Cardiac arrhythmia: treatment, causes, symptoms, dangers, what is it?
Arrhythmia (Irregular Heartbeat): Meaning, Definition, Causes, Symptoms, Treatment

Arrhythmia (Irregular Heartbeat): Meaning, Definition, Causes, Symptoms, Treatment

By Stacey Williams
Last edited

Cardiac arrhythmia is a cardiac anomaly that occurs due to an irregular heart rhythm.

Definition: what is arrhythmia?

Cardiac arrhythmia is an irregular heart rhythm and is referred to when the heart beats too fast (tachycardia), too slowly (bradycardia) or irregularly without reason. It is the most common cardiac problem and according to cases, it can be either temporary or permanent.

The most common form of cardiac arrhythmia is atrial fibrillation which occurs when the electric signal from the heart is disturbed.

Atrial fibrillation mainly affects people over the age of 60.

Symptoms of arrhythmia

The intensity of symptoms of cardiac arrhythmia varies from one person to another. This is because the problem can go completely unnoticed as it is extremely embarrassing. When it is discovered, arrhythmia often shows the same clinical signs, which include:

- cardiac palpitations

- intense fatigue

- shortness of breath

- tightness in your chest

- a drop in blood pressure

- syncope (loss of consciousness)

Causes of arrhythmia

Many things can cause cardiac arrhythmia such as stress, tobacco use, alcohol abuse, drugs or caffeine, as well as some medication.

The people who are the most at risk are those with hereditary illnesses, diabetes or heart conditions like a coronary heart disease, hypertension or a heart attack in the past.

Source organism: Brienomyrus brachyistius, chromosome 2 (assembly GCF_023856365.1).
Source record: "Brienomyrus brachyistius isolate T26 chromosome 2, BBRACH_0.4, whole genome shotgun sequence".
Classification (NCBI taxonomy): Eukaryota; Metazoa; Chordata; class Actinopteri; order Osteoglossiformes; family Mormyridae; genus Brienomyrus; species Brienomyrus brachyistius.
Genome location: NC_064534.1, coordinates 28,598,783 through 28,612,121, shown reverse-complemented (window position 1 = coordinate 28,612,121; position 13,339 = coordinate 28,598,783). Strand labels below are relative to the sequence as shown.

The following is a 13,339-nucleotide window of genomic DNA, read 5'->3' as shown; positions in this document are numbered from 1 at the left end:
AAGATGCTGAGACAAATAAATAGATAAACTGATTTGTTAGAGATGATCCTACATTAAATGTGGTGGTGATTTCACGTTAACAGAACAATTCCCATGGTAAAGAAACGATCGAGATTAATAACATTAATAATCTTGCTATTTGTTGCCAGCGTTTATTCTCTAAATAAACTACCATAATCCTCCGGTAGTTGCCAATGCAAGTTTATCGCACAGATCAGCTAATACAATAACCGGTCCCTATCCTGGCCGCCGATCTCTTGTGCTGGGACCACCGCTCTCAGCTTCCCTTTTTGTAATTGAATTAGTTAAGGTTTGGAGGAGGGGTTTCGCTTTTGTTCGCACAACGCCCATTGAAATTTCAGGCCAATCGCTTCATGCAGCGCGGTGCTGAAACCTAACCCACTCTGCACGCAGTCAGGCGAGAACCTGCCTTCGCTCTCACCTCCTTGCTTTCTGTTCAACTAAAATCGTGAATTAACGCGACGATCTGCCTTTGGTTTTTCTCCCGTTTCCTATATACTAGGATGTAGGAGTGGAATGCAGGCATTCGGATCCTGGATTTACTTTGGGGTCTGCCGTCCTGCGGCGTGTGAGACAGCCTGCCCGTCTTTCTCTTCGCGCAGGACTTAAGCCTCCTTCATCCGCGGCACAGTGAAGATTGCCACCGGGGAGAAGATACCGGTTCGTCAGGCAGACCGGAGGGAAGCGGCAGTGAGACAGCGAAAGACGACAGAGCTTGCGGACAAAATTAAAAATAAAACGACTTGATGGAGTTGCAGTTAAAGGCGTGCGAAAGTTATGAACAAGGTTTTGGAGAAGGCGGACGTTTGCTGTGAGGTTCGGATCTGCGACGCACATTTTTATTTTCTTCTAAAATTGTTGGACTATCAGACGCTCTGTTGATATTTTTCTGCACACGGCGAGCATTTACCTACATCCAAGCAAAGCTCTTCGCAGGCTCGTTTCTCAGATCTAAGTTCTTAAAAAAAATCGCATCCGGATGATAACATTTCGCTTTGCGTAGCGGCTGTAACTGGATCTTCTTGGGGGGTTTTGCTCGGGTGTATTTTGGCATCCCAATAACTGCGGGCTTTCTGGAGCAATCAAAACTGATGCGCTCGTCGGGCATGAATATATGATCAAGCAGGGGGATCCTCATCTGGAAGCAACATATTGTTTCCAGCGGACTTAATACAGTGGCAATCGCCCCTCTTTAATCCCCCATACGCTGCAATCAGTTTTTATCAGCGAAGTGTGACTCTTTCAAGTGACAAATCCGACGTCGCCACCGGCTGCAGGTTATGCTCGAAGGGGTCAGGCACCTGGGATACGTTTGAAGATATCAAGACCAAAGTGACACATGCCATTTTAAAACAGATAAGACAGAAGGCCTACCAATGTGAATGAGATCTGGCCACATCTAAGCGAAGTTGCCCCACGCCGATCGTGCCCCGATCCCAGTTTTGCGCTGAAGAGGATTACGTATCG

Treating arrhythmia

The treatment of cardiac arrhythmia differs depending on the type of anomaly. In terms of bradycardia, a pacemaker (heart regulator) can be installed close to the heart. This pacemaker sends pulses to the heart when it beats too slowly.

In terms of tachycardia, different treatments are available. The doctor can prescribe medication (beta-blockers, anti-arrhythmic agents, anticoagulants, etc.) which reduce how often you take them.

Radio frequency ablation is used for certain types of cardiac arrhythmia. A catheter is inserted into a blood vessel and carried to the heart where an electrode then heats up the cancerous tissue in order to destroy it.

Finally, inserting a pacemaker or an implantable cardioverter defibrillator (ICD) is also possible.

It is strongly recommended that your habits are adapted in order to have a healthy lifestyle: quitting smoking, limiting alcohol consumption, stress and risks of obesity.


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